Tzolk’in: The Mayan Calendar – Time & 3-D Thinking
Tzolk’in: The Mayan Calendar is a worker placement game with a unique time element. The theme revolves around the Tzolk’in Mayan Calendar wheel in the center of the board that, when turned at the end of each round, rotates the five smaller wheels where you actually place your workers.
As in most Euro games, your goal is to acquire the most Victory Points (VPs). VPs can be scored during the game via the Chichen Itza wheel, erected buildings and the technology track; at the end of two of the four seasons for majorities on the god tracks; and at game end with monuments and unused resources. There are, of course, multiple paths to victory.
Corn is the primary currency in Tzolk’in. It is essential for placing your workers, feeding them at the end of each season, and for other assorted actions you might want to take. You’ll also need resources – wood, stone and gold – to construct buildings and monuments, advance on the four technology tracks and climb the steps of the temples to the three gods who in turn grant you resources (twice during the game) and victory points.
Game play is actually quite simple. On your turn you can either place one or more workers (it usually costs some corn to do this) or take back one or more workers performing the action(s) associated with each worker’s place on the wheel (or a lower position by paying some corn). You must do one or the other. If you don’t have any available workers to place, you must bring at least one home and vice versa. After all players have taken a turn placing or picking up workers, rotate the Tzolk’in calendar wheel one day counter-clockwise. This advances all placed workers one action space on the other five wheels.
Each wheel offers a variety of actions. Palenque allows you to harvest food or wood from the jungle. Yaxchilan gives you access to the valuable resources of the mountains: wood, stone, gold and crystal skulls. Tikal, the center of architectural and technological development, accordingly allows you to construct buildings and monuments, advance on the technology tracks and climb steps of the temples. Uxmal, the commercial center of Mayan culture, lets you make offerings to the gods for advancement on the temple steps, exchange corn and resources, hire more workers, construct buildings or perform an action on any of the aforementioned wheels. At Chichen Itza, the sacred place, you can leave crystal skulls to earn the favor of the gods which they grant in the form of Victory Points, advancement in the temples and sometimes a resource.
The technology tracks are made up of spaces associated with actions on one or more wheels. As you advance on a technology track the associated wheel actions become more lucrative. For example, when you’ve reached the first space on the Agriculture track, you get an extra corn when you harvest corn from the jungle of Palenque. Bonuses stack, so when you get to the second space on the Agriculture track, you get a new bonus, plus the one for the first space.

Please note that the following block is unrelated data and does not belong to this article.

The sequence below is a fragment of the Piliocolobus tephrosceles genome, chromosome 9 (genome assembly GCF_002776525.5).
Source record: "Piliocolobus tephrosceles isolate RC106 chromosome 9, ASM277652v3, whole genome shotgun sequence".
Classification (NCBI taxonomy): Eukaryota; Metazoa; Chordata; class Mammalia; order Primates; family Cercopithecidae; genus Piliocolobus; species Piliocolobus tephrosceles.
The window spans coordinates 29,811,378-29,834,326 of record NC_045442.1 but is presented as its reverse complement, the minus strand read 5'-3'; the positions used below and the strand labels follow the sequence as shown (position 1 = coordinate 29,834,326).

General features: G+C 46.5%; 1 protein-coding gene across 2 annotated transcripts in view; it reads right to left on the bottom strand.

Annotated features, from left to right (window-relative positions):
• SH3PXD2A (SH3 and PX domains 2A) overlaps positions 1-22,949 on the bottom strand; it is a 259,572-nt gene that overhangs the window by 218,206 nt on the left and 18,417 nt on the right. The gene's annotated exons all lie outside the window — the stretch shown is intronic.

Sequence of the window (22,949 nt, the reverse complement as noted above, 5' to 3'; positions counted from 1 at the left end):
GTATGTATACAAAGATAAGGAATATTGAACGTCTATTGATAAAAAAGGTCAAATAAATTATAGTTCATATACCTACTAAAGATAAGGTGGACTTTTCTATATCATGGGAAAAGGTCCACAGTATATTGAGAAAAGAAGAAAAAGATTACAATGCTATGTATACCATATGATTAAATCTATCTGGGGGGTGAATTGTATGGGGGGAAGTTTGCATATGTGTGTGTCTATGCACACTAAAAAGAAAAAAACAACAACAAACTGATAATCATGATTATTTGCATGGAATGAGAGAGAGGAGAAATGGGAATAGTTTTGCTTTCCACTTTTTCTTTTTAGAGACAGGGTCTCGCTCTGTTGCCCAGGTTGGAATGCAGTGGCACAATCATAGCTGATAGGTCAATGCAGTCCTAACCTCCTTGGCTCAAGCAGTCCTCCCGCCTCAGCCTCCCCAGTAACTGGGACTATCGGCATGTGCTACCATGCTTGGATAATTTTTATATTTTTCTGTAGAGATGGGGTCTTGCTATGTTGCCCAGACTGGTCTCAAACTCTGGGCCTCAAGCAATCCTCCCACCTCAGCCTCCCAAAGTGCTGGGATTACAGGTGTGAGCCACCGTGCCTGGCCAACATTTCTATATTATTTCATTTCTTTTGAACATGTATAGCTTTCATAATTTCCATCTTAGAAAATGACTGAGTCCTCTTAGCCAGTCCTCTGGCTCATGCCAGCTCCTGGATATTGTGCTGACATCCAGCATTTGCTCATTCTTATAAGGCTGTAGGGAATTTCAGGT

You can construct four types of buildings in Tzolk’in: Farms, Civic Buildings, Tombs and Shrines. Farms help you feed your workers for the rest of the game. The other three types of buildings offer a one-time benefit which could include: corn, resources, advancement on a particular technology track or in a temple, a worker and/or victory points. Monuments provide end-game points for particular achievements. The available buildings and monuments vary in each game, so replay is always different and interesting.
The components of Tzolk’in are top notch. The board is beautiful. The wheels are an unpainted light beige plastic. The center wheel is rich in detail that really shines with a good (or even ok) paint job, even if all you do is a base coat and a simple wash. The other wheels have a grainy texture that lends itself well to washes, too. You can, of course, play the game perfectly well without painting the wheels. Paint just makes it prettier.
The simple game play of Tzolk’in makes it easy to introduce to new players. The wheels/gears, and the corresponding time element they represent adds an interesting and exciting three dimensionality to the game. You’re not just placing and retrieving workers each round. You place them, and retrieve them at some later time. Hopefully, when you can best use the actions they provide. This may twist your brain a bit as you try to wrap your mind around the new time element (it does mine), but I think you’ll find it both fun and compelling. In my opinion, the unique time element makes Tzolk’in a medium to heavyweight Euro game (although the playing time is not that long) with lots of strategy and multiple paths to victory.
Tzolk’in: The Mayan Calendar supports 2 to 4 players ages 13 and up with a playing time of 90 minutes.
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